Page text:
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Charted: Donald Trump’s Net Worth (2014-2024)



See this visualization first on the Voronoi app.

Charted: Donald Trump’s Net Worth (2014-2024)

This was originally posted on our Voronoi app. Download the app for free on iOS or Android and discover incredible data-driven charts from a variety of trusted sources.

On March 26, 2024, Trump Media & Technology Group (Ticker: DJT) debuted on the Nasdaq exchange, climbing over 30% in its first two days of trading. This gave the company a valuation of $9.4 billion, greatly increasing Donald Trump’s net worth.

To put this increase into perspective, we’ve visualized the past 10 years of Trump’s wealth as measured by Forbes.

Trump’s Net Worth Jumps After Nasdaq Listing

The data we used to create this graphic can be found in the table below. As of April 1, 2024, Trump’s net worth was measured at $5.7 billion. Note that Forbes updates this value regularly.

YearNet Worth ($B)
(As of April 1)

It’s safe to say that going forward, Trump’s net worth will be largely influenced by the value of his stake in Trump Media & Technology Group (TMTG). SEC filings have revealed that the former president has a stake of at least 58.1% in the company.

What is Trump Media & Technology Group?

TMTG is a media company founded in 2021 by Trump, debuting on the Nasdaq as a public company after merging with Digital World Acquisition Corp, a special-purpose acquisition company (SPAC).

Also known as “blank check companies”, SPACs are shell corporations listed on a stock exchange that acquire a private company with the purpose of making it public (without going through an IPO).

TMTG released its X (formerly Twitter) competitor, Truth Social, in Feb 2022. According to estimates from SimilarWeb, the platform had around 5 million monthly users as of Feb 2024.

DJT Slips After Reporting Weak Financials

After its hot debut on the Nasdaq, DJT shares have stumbled, falling by more than 20% on April 1. This is due to recent disclosures which revealed that the company lost over $58 million in 2023.

Revenue in 2023 was $4.1 million, which is higher than the $1.5 million generated in 2022.

Learn More About the World’s Wealthiest Individuals

If you found this post interesting, check out our annual list of the world’s richest people, or this graphic ranking the world’s richest monarchs.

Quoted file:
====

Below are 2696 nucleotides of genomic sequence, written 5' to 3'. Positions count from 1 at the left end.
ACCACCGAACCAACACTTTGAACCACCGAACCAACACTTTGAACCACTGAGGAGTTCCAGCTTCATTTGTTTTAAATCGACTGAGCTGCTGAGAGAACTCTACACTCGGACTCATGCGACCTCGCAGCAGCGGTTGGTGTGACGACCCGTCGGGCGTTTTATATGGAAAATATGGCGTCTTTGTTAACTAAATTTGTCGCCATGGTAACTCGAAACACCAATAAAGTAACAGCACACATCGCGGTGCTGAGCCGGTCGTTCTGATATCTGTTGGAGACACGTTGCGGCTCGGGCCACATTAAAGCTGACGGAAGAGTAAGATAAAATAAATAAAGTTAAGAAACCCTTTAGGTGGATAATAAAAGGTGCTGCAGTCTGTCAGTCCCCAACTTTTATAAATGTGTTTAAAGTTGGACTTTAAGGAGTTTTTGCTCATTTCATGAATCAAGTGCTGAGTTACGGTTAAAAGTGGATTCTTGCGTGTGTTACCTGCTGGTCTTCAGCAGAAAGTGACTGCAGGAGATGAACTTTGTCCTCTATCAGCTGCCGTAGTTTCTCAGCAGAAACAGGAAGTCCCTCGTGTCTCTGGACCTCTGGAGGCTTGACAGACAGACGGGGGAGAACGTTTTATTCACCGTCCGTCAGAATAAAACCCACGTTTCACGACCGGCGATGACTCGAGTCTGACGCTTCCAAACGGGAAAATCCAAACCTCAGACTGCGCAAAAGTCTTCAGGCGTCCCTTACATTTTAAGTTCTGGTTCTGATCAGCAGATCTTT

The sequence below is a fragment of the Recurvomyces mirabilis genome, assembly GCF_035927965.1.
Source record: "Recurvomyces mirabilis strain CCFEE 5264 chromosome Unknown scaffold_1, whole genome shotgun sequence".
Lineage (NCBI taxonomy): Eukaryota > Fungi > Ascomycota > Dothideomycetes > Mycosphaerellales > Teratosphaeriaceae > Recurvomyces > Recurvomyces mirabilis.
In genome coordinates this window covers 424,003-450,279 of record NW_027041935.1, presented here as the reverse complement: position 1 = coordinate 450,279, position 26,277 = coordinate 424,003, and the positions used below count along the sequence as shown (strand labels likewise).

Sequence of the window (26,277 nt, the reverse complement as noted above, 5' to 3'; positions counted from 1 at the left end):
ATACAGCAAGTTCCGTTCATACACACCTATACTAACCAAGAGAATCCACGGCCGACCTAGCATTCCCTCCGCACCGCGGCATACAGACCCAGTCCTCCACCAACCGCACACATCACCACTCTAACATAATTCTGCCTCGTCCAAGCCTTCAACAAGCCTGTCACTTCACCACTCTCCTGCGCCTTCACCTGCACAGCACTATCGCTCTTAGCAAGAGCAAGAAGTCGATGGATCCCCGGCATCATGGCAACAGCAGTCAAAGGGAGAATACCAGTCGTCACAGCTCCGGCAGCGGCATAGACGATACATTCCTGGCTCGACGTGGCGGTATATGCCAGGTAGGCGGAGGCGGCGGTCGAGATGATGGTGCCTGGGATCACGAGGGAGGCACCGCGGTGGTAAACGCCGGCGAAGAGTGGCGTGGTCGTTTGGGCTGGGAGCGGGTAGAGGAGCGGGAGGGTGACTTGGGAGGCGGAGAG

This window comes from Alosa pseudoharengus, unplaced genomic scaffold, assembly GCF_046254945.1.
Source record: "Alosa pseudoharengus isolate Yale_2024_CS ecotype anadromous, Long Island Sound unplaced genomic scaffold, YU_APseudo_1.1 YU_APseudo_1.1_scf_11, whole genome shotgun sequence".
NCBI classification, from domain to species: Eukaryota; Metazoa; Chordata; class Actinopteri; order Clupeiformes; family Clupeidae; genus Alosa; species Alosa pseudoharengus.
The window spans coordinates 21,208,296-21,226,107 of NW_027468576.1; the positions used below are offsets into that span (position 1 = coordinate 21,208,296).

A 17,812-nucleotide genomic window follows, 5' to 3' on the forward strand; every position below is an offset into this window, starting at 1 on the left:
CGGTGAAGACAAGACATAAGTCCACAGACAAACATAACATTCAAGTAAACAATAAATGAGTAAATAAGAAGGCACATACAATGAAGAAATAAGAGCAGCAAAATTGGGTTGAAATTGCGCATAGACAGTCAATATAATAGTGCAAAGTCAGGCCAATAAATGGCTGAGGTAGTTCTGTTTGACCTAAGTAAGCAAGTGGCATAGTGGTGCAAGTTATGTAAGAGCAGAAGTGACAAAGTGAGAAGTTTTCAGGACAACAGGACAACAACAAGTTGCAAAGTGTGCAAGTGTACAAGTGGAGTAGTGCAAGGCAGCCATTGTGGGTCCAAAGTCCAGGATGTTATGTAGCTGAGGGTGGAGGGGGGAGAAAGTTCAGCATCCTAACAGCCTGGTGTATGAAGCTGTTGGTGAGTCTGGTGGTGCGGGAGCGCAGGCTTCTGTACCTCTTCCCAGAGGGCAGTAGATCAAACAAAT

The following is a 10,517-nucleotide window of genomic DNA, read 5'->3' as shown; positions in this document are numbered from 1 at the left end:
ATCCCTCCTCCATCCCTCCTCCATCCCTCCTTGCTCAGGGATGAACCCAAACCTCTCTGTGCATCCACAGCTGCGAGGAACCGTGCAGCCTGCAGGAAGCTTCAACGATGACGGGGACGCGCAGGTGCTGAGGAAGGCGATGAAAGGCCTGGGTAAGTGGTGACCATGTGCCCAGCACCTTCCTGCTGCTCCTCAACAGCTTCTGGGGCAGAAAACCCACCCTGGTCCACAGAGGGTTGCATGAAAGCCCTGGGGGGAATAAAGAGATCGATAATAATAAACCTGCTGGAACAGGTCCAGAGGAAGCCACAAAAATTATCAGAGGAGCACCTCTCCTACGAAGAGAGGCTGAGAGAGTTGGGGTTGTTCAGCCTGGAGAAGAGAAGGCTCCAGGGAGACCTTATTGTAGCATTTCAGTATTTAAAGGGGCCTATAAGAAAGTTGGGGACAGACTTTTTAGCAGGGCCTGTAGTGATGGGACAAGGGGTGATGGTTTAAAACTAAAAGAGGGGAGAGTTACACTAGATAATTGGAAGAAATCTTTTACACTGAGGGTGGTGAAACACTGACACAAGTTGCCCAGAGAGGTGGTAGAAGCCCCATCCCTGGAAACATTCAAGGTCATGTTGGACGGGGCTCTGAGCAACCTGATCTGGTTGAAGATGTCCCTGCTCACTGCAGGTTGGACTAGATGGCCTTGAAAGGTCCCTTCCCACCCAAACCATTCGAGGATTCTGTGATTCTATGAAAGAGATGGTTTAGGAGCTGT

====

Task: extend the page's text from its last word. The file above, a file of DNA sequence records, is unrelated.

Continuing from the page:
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How Debt-to-GDP Ratios Have Changed Since 2000

See how much the debt-to-GDP ratios of advanced economies have grown (or shrank) since the year 2000.



How Debt-to-GDP Ratios Have Changed Since 2000

This was originally posted on our Voronoi app. Download the app for free on Apple or Android and discover incredible data-driven charts from a variety of trusted sources.

Government debt levels have grown in most parts of the world since the 2008 financial crisis, and even more so after the COVID-19 pandemic.

To gain perspective on this long-term trend, we’ve visualized the debt-to-GDP ratios of advanced economies, as of 2000 and 2024 (estimated). All figures were sourced from the IMF’s World Economic Outlook.

Data and Highlights

The data we used to create this graphic is listed in the table below. “Government gross debt” consists of all liabilities that require payment(s) of interest and/or principal in the future.

Country2000 (%)2024 (%)Change (pp)
🇯🇵 Japan135.6251.9+116.3
🇸🇬 Singapore82.3168.3+86.0
🇺🇸 United States55.6126.9+71.3
🇬🇧 United Kingdom36.6105.9+69.3
🇬🇷 Greece104.9160.2+55.3
🇫🇷 France58.9110.5+51.6
🇵🇹 Portugal54.2104.0+49.8
🇪🇸 Spain57.8104.7+46.9
🇸🇮 Slovenia25.966.5+40.6
🇫🇮 Finland42.476.5+34.1
🇭🇷 Croatia35.461.8+26.4
🇨🇦 Canada80.4103.3+22.9
🇨🇾 Cyprus56.070.9+14.9
🇦🇹 Austria65.774.0+8.3
🇸🇰 Slovak Republic50.556.5+6.0
🇩🇪 Germany59.364.0+4.7
🇧🇪 Belgium109.6106.8-2.8
🇮🇱 Israel77.456.8-20.6
🇮🇸 Iceland75.854.6-21.2

The debt-to-GDP ratio indicates how much a country owes compared to the size of its economy, reflecting its ability to manage and repay debts. Percentage point (pp) changes shown above indicate the increase or decrease of these ratios.

Countries with the Biggest Increases

Japan (+116 pp), Singapore (+86 pp), and the U.S. (+71 pp) have grown their debt as a percentage of GDP the most since the year 2000.

All three of these countries have stable, well-developed economies, so it’s unlikely that any of them will default on their growing debts. With that said, higher government debt leads to increased interest payments, which in turn can diminish available funds for future government budgets.

This is a rising issue in the U.S., where annual interest payments on the national debt have surpassed $1 trillion for the first time ever.

Only 3 Countries Saw Declines

Among this list of advanced economies, Belgium (-2.8 pp), Iceland (-21.2 pp), and Israel (-20.6 pp) were the only countries that decreased their debt-to-GDP ratio since the year 2000.

According to Fitch Ratings, Iceland’s debt ratio has decreased due to strong GDP growth and the use of its cash deposits to pay down upcoming maturities.

See More Debt Graphics from Visual Capitalist

Curious to see which countries have the most government debt in dollars? Check out this graphic that breaks down $97 trillion in debt as of 2023.

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